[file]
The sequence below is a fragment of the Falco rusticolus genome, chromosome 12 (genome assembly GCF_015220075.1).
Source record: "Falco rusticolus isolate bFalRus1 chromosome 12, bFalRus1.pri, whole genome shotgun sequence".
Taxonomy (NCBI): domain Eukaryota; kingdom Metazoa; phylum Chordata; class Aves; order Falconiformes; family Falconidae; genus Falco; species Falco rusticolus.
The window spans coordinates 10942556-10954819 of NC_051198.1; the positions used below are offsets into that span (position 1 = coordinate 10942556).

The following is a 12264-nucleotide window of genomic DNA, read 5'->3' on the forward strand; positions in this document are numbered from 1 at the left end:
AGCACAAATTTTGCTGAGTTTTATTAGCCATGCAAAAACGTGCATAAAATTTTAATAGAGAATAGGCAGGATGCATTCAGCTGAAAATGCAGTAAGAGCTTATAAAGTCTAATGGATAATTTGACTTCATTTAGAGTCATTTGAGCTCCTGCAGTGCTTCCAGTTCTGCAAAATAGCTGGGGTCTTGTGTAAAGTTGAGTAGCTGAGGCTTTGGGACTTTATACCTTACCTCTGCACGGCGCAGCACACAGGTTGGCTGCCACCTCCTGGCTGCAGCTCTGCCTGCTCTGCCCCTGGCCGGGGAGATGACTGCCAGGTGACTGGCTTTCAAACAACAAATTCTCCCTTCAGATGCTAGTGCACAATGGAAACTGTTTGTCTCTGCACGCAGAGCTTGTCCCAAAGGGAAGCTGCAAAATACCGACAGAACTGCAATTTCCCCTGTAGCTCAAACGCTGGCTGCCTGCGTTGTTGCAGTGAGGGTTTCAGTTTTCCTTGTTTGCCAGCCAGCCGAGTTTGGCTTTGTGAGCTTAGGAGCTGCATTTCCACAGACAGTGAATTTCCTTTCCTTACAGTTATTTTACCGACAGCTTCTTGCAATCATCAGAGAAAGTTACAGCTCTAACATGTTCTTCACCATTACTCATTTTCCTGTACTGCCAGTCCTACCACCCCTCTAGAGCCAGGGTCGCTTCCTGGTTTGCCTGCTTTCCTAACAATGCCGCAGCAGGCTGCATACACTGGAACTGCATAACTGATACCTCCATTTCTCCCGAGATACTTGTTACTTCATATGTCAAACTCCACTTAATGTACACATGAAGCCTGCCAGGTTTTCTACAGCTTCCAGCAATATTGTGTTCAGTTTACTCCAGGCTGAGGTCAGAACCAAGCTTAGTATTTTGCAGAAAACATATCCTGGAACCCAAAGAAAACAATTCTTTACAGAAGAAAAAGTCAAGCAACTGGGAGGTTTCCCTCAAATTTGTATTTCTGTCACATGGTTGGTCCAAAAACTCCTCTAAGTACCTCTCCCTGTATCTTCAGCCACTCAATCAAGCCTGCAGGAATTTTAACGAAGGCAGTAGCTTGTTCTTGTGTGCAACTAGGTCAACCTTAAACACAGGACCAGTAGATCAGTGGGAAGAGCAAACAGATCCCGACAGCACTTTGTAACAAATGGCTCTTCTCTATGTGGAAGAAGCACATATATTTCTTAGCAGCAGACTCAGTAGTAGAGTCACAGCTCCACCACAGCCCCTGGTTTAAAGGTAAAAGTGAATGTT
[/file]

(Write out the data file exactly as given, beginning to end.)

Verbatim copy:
The sequence below is a fragment of the Falco rusticolus genome, chromosome 12 (genome assembly GCF_015220075.1).
Source record: "Falco rusticolus isolate bFalRus1 chromosome 12, bFalRus1.pri, whole genome shotgun sequence".
Taxonomy (NCBI): domain Eukaryota; kingdom Metazoa; phylum Chordata; class Aves; order Falconiformes; family Falconidae; genus Falco; species Falco rusticolus.
The window spans coordinates 10942556-10954819 of NC_051198.1; the positions used below are offsets into that span (position 1 = coordinate 10942556).

The following is a 12264-nucleotide window of genomic DNA, read 5'->3' on the forward strand; positions in this document are numbered from 1 at the left end:
AGCACAAATTTTGCTGAGTTTTATTAGCCATGCAAAAACGTGCATAAAATTTTAATAGAGAATAGGCAGGATGCATTCAGCTGAAAATGCAGTAAGAGCTTATAAAGTCTAATGGATAATTTGACTTCATTTAGAGTCATTTGAGCTCCTGCAGTGCTTCCAGTTCTGCAAAATAGCTGGGGTCTTGTGTAAAGTTGAGTAGCTGAGGCTTTGGGACTTTATACCTTACCTCTGCACGGCGCAGCACACAGGTTGGCTGCCACCTCCTGGCTGCAGCTCTGCCTGCTCTGCCCCTGGCCGGGGAGATGACTGCCAGGTGACTGGCTTTCAAACAACAAATTCTCCCTTCAGATGCTAGTGCACAATGGAAACTGTTTGTCTCTGCACGCAGAGCTTGTCCCAAAGGGAAGCTGCAAAATACCGACAGAACTGCAATTTCCCCTGTAGCTCAAACGCTGGCTGCCTGCGTTGTTGCAGTGAGGGTTTCAGTTTTCCTTGTTTGCCAGCCAGCCGAGTTTGGCTTTGTGAGCTTAGGAGCTGCATTTCCACAGACAGTGAATTTCCTTTCCTTACAGTTATTTTACCGACAGCTTCTTGCAATCATCAGAGAAAGTTACAGCTCTAACATGTTCTTCACCATTACTCATTTTCCTGTACTGCCAGTCCTACCACCCCTCTAGAGCCAGGGTCGCTTCCTGGTTTGCCTGCTTTCCTAACAATGCCGCAGCAGGCTGCATACACTGGAACTGCATAACTGATACCTCCATTTCTCCCGAGATACTTGTTACTTCATATGTCAAACTCCACTTAATGTACACATGAAGCCTGCCAGGTTTTCTACAGCTTCCAGCAATATTGTGTTCAGTTTACTCCAGGCTGAGGTCAGAACCAAGCTTAGTATTTTGCAGAAAACATATCCTGGAACCCAAAGAAAACAATTCTTTACAGAAGAAAAAGTCAAGCAACTGGGAGGTTTCCCTCAAATTTGTATTTCTGTCACATGGTTGGTCCAAAAACTCCTCTAAGTACCTCTCCCTGTATCTTCAGCCACTCAATCAAGCCTGCAGGAATTTTAACGAAGGCAGTAGCTTGTTCTTGTGTGCAACTAGGTCAACCTTAAACACAGGACCAGTAGATCAGTGGGAAGAGCAAACAGATCCCGACAGCACTTTGTAACAAATGGCTCTTCTCTATGTGGAAGAAGCACATATATTTCTTAGCAGCAGACTCAGTAGTAGAGTCACAGCTCCACCACAGCCCCTGGTTTAAAGGTAAAAGTGAATGTT